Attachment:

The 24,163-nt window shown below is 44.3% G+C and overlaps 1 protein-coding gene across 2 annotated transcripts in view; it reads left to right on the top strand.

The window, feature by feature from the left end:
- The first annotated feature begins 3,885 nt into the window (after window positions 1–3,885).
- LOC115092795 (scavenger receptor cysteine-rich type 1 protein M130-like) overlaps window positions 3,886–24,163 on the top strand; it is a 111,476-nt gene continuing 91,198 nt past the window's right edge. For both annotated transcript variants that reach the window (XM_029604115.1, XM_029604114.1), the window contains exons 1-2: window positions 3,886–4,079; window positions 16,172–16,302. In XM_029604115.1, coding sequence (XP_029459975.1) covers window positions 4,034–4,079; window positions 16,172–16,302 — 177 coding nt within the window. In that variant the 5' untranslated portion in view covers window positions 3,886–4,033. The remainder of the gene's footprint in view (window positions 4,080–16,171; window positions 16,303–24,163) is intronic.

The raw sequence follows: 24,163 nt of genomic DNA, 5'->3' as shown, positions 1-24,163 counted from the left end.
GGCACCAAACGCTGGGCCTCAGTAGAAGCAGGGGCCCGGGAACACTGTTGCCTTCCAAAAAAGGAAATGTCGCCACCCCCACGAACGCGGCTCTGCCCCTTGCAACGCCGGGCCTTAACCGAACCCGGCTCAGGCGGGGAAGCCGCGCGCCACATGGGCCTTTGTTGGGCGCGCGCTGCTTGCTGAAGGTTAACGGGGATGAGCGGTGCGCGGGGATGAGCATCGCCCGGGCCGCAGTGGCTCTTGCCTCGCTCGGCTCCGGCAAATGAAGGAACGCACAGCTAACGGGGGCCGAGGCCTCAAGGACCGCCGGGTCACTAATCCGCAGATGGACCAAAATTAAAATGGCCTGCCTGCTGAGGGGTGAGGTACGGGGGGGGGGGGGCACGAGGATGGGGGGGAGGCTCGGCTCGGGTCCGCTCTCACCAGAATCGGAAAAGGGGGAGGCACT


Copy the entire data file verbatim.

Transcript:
The 24,163-nt window shown below is 44.3% G+C and overlaps 1 protein-coding gene across 2 annotated transcripts in view; it reads left to right on the top strand.

The window, feature by feature from the left end:
- The first annotated feature begins 3,885 nt into the window (after window positions 1–3,885).
- LOC115092795 (scavenger receptor cysteine-rich type 1 protein M130-like) overlaps window positions 3,886–24,163 on the top strand; it is a 111,476-nt gene continuing 91,198 nt past the window's right edge. For both annotated transcript variants that reach the window (XM_029604115.1, XM_029604114.1), the window contains exons 1-2: window positions 3,886–4,079; window positions 16,172–16,302. In XM_029604115.1, coding sequence (XP_029459975.1) covers window positions 4,034–4,079; window positions 16,172–16,302 — 177 coding nt within the window. In that variant the 5' untranslated portion in view covers window positions 3,886–4,033. The remainder of the gene's footprint in view (window positions 4,080–16,171; window positions 16,303–24,163) is intronic.

The raw sequence follows: 24,163 nt of genomic DNA, 5'->3' as shown, positions 1-24,163 counted from the left end.
GGCACCAAACGCTGGGCCTCAGTAGAAGCAGGGGCCCGGGAACACTGTTGCCTTCCAAAAAAGGAAATGTCGCCACCCCCACGAACGCGGCTCTGCCCCTTGCAACGCCGGGCCTTAACCGAACCCGGCTCAGGCGGGGAAGCCGCGCGCCACATGGGCCTTTGTTGGGCGCGCGCTGCTTGCTGAAGGTTAACGGGGATGAGCGGTGCGCGGGGATGAGCATCGCCCGGGCCGCAGTGGCTCTTGCCTCGCTCGGCTCCGGCAAATGAAGGAACGCACAGCTAACGGGGGCCGAGGCCTCAAGGACCGCCGGGTCACTAATCCGCAGATGGACCAAAATTAAAATGGCCTGCCTGCTGAGGGGTGAGGTACGGGGGGGGGGGGGCACGAGGATGGGGGGGAGGCTCGGCTCGGGTCCGCTCTCACCAGAATCGGAAAAGGGGGAGGCACT